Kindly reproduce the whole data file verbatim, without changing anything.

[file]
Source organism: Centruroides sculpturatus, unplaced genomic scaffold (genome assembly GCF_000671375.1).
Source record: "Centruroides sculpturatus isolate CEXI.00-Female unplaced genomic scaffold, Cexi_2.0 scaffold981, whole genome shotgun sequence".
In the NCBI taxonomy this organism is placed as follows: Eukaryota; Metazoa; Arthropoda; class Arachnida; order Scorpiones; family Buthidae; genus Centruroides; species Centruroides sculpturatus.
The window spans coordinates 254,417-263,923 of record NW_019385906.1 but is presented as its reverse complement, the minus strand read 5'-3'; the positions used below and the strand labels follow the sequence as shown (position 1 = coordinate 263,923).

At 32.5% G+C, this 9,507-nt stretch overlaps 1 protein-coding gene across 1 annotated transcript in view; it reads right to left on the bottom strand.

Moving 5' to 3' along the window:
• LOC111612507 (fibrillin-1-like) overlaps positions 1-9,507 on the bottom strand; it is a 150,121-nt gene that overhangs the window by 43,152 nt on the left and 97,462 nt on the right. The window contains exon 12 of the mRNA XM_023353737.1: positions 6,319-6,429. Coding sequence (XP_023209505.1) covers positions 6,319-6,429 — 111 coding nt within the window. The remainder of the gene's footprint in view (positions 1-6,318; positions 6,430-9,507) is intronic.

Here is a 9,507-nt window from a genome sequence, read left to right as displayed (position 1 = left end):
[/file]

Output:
Source organism: Centruroides sculpturatus, unplaced genomic scaffold (genome assembly GCF_000671375.1).
Source record: "Centruroides sculpturatus isolate CEXI.00-Female unplaced genomic scaffold, Cexi_2.0 scaffold981, whole genome shotgun sequence".
In the NCBI taxonomy this organism is placed as follows: Eukaryota; Metazoa; Arthropoda; class Arachnida; order Scorpiones; family Buthidae; genus Centruroides; species Centruroides sculpturatus.
The window spans coordinates 254,417-263,923 of record NW_019385906.1 but is presented as its reverse complement, the minus strand read 5'-3'; the positions used below and the strand labels follow the sequence as shown (position 1 = coordinate 263,923).

At 32.5% G+C, this 9,507-nt stretch overlaps 1 protein-coding gene across 1 annotated transcript in view; it reads right to left on the bottom strand.

Moving 5' to 3' along the window:
• LOC111612507 (fibrillin-1-like) overlaps positions 1-9,507 on the bottom strand; it is a 150,121-nt gene that overhangs the window by 43,152 nt on the left and 97,462 nt on the right. The window contains exon 12 of the mRNA XM_023353737.1: positions 6,319-6,429. Coding sequence (XP_023209505.1) covers positions 6,319-6,429 — 111 coding nt within the window. The remainder of the gene's footprint in view (positions 1-6,318; positions 6,430-9,507) is intronic.

Here is a 9,507-nt window from a genome sequence, read left to right as displayed (position 1 = left end):